By Valerie Nikolas
“Undoubtedly, only artists devote themselves to science.”
– Santiago Ramón y Cajal, 1900 interview
Art and science may seem like complete opposites to some. But for Santiago Ramón y Cajal, the father of modern neuroscience, blending the two led him to groundbreaking discoveries about the human mind. Growing up in the late half of the 19th century, Cajal dreamed of becoming an artist, but his father encouraged him to pursue medicine instead.
As a neuroscientist, Cajal found a way to blend his talents by drawing detailed diagrams of the brain as he observed it through a microscope. “Cajal represents a good example of the bridge between science and artistic inspiration that existed in an earlier age,” said Javier DeFelipe, a researcher at Cajal’s namesake research institute in Madrid.
Novel at the time, scientists still use Cajal’s drawings and techniques in research today. He won the Nobel Prize in 1906 for his pioneering work.
The Cajal Institute is not only the largest neuroscience research center in Spain—it is also home to a robust collection of Cajal’s drawings, equipment and other artifacts. Neuroscientists at the Cajal Institute find in them a constant source of inspiration.
“We take care of the Cajal legacy, always,” said Juan de Carlos, a Cajal Institute researcher who’s overseen the preservation of this collection for 10 years. A tour of the Cajal legacy is a mix of science and art, as were Cajal’s mind and career.
Juan de Carlos displays the Nobel Prize diploma that Cajal was awarded in 1906 for his groundbreaking discoveries on the structure of the nervous system. Along with the Nobel Prize, Cajal also won numerous international awards, such as the Moscow Prize, the Helmholtz Medal and the Cruz Award. (Valerie Nikolas/MEDILL)
More than 3,000 brain tissue sample slides Cajal prepared are housed in the institute, where they can still be examined through a microscope. Cajal got his start doing histology work at his home by analyzing the brains of chickens and any other animal tissues he could obtain. (Valerie Nikolas/MEDILL)
The scope that started it all: a Zeiss with a new horizon in precision optics. “These tools changed the world,” said DeFelipe. “Imagine studying the brain with this microscope, when now we have these huge things.” (Valerie Nikolas/MEDILL)
Cajal stained samples with chemicals and observed them under a microscope. This led to him developing a theory of neural connections that remains one of neuroscience’s central tenants today. Cajal’s “neuron doctrine” posits that the brain is made up of interconnected networks of brain cells, called neurons, which are separated by tiny gaps, called synapses. This network carries messages to and from brain cells to create everything we do and think. (Valerie Nikolas/MEDILL)
Once he had developed proof for his neuron doctrine, Cajal traveled with his tools and samples to Germany, the hub of the scientific community at the time. There he met and discussed his findings with Albert Kölliker, who helped Cajal gain acceptance in the scientific community. Before this, scientists believed that brain cells were all connected. Cajal’s persistence led to a paradigm shift in the scientific community’s understanding of brain cells, from thinking of them as connected to realizing there are gaps between them that foster communication. (Valerie Nikolas/MEDILL)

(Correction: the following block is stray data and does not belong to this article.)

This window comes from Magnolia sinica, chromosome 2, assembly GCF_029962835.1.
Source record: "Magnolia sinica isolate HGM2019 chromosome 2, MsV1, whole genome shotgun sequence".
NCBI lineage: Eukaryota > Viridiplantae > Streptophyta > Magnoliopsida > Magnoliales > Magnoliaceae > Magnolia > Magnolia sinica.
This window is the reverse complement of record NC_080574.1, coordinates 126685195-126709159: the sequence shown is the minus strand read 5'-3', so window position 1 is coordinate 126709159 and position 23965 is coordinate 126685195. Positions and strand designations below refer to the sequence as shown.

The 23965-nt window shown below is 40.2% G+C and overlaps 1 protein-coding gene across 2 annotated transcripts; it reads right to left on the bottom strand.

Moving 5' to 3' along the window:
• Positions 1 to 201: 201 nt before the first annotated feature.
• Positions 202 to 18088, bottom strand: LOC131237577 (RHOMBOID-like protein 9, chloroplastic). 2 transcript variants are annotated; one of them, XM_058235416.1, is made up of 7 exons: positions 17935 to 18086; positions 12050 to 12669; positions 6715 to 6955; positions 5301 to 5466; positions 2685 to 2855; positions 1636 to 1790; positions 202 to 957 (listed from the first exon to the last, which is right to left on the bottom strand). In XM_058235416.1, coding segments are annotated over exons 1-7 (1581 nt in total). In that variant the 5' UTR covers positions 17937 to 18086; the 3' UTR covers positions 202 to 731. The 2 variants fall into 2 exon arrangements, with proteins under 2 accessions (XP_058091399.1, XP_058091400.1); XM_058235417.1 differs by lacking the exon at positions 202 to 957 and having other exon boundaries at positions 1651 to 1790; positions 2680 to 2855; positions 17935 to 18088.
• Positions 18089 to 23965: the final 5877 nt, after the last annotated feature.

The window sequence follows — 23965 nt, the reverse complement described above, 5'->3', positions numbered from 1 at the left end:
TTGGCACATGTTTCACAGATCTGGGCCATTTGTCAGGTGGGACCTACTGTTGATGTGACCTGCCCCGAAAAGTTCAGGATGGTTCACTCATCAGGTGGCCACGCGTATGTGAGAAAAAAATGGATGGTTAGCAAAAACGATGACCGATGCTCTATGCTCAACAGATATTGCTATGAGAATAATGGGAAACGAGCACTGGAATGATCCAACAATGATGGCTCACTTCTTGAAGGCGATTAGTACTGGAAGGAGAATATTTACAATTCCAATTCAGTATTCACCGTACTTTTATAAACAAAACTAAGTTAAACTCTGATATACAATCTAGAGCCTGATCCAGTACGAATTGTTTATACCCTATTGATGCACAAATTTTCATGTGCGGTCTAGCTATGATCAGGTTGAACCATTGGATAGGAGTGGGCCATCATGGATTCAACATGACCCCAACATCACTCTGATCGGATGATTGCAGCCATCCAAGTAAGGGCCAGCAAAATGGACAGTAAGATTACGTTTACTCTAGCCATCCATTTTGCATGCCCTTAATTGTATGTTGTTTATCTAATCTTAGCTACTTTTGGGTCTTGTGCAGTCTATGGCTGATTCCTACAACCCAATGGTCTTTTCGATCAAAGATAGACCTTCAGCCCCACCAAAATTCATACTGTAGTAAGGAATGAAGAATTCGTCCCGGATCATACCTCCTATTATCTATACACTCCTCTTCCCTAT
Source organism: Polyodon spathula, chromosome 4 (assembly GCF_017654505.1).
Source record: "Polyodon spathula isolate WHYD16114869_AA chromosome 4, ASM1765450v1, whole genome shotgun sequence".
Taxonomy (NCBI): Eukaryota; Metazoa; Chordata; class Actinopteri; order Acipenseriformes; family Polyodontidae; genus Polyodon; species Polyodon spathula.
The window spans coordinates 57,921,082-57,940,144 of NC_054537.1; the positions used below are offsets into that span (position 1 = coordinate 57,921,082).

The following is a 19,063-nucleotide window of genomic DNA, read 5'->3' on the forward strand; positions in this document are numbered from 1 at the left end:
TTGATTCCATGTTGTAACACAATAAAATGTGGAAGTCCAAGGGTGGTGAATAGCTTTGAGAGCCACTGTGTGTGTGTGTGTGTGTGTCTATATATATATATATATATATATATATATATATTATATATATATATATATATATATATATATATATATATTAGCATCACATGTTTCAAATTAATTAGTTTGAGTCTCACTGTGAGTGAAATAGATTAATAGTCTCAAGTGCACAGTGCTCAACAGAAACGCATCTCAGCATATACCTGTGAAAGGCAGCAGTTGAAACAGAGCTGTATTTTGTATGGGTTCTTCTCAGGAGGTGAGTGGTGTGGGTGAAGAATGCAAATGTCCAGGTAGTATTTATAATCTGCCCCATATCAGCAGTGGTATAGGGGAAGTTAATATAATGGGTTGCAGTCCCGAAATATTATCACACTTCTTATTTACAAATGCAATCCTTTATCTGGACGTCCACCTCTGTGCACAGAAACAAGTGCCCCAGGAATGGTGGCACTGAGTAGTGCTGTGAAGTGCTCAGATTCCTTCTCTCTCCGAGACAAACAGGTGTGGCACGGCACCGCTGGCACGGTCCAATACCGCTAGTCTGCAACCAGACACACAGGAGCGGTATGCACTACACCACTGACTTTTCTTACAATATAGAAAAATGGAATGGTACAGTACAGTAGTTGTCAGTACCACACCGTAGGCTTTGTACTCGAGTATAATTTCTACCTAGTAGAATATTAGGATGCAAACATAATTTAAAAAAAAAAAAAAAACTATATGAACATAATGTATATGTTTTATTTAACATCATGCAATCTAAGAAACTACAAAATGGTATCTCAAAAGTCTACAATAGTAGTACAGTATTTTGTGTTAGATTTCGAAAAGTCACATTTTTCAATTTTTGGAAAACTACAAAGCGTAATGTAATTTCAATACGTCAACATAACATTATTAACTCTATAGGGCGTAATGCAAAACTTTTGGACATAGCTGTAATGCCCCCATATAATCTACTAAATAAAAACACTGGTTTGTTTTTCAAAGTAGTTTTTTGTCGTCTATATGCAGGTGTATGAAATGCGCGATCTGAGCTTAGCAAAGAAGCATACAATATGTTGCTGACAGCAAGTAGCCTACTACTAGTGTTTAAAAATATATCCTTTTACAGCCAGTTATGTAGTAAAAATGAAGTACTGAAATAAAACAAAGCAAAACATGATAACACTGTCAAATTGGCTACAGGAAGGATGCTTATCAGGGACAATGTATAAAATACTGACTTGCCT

One of Cajal’s 1,800 freehand drawings archived at the Cajal Institute. His drawings depict everything from lizard brain cells to glial cells in the retina of a bee. (Valerie Nikolas/MEDILL)
Juan de Carlos displays one of Cajal’s drawings. “It’s a hobby,” he says of his responsibility to maintain the Cajal legacy. “When I start to talk about Cajal I can’t stop.” De Carlos has written two books and several papers about Cajal’s influence on neuroscience. (Valerie Nikolas/MEDILL)
Juan de Carlos (right) describes one of Cajal’s diagrams to Noori Chai (left), a postdoctoral fellow at Stanford’s Gitler Lab who visited the Cajal Institute during her vacation in Spain on May 16. (Valerie Nikolas/MEDILL)
Rosario Moratalla Villalba is head of the Cajal lab that studies the neurobiology of a brain region called the basal ganglia. The research in her lab has implications for understanding drug misuse and Parkinson’s disease. She uses Cajal’s silver staining method to determine the organelles in brain cells that die when exposed to methamphetamine. (Valerie Nikolas/MEDILL)
Javier DeFelipe holds the book he wrote about Cajal. DeFelipe has worked at the Cajal Institute since 1976. In the beginning of his career DeFelipe spent his lunch breaks in the institute’s basement, cataloguing Cajal’s drawings. He says his respect and admiration for Cajal have only grown throughout the years. (Valerie Nikolas/MEDILL)
In addition to his work at the Cajal Institute, the Human Brain Project and the Cajal Blue Brain Project, DeFelipe has published several books and papers about Cajal’s contributions to the field and the interplay between science and art. “You start to think, how at that time, were people like Cajal able to see what they saw with these things?” DeFelipe wonders. “I am always thinking about that. And I feel a connection.” (Valerie Nikolas/MEDILL)
Photo at top: De Carlos shows off a ceramic jug that’s part of the Cajal legacy collection. The jug is decorated in a classic Spanish style, but the untraditional pattern of brain cells adorning its outside is perfectly emblematic of Cajal’s blend of science and art. “I love this one,” de Carlos says. “It’s amazing.” (Valerie Nikolas/MEDILL)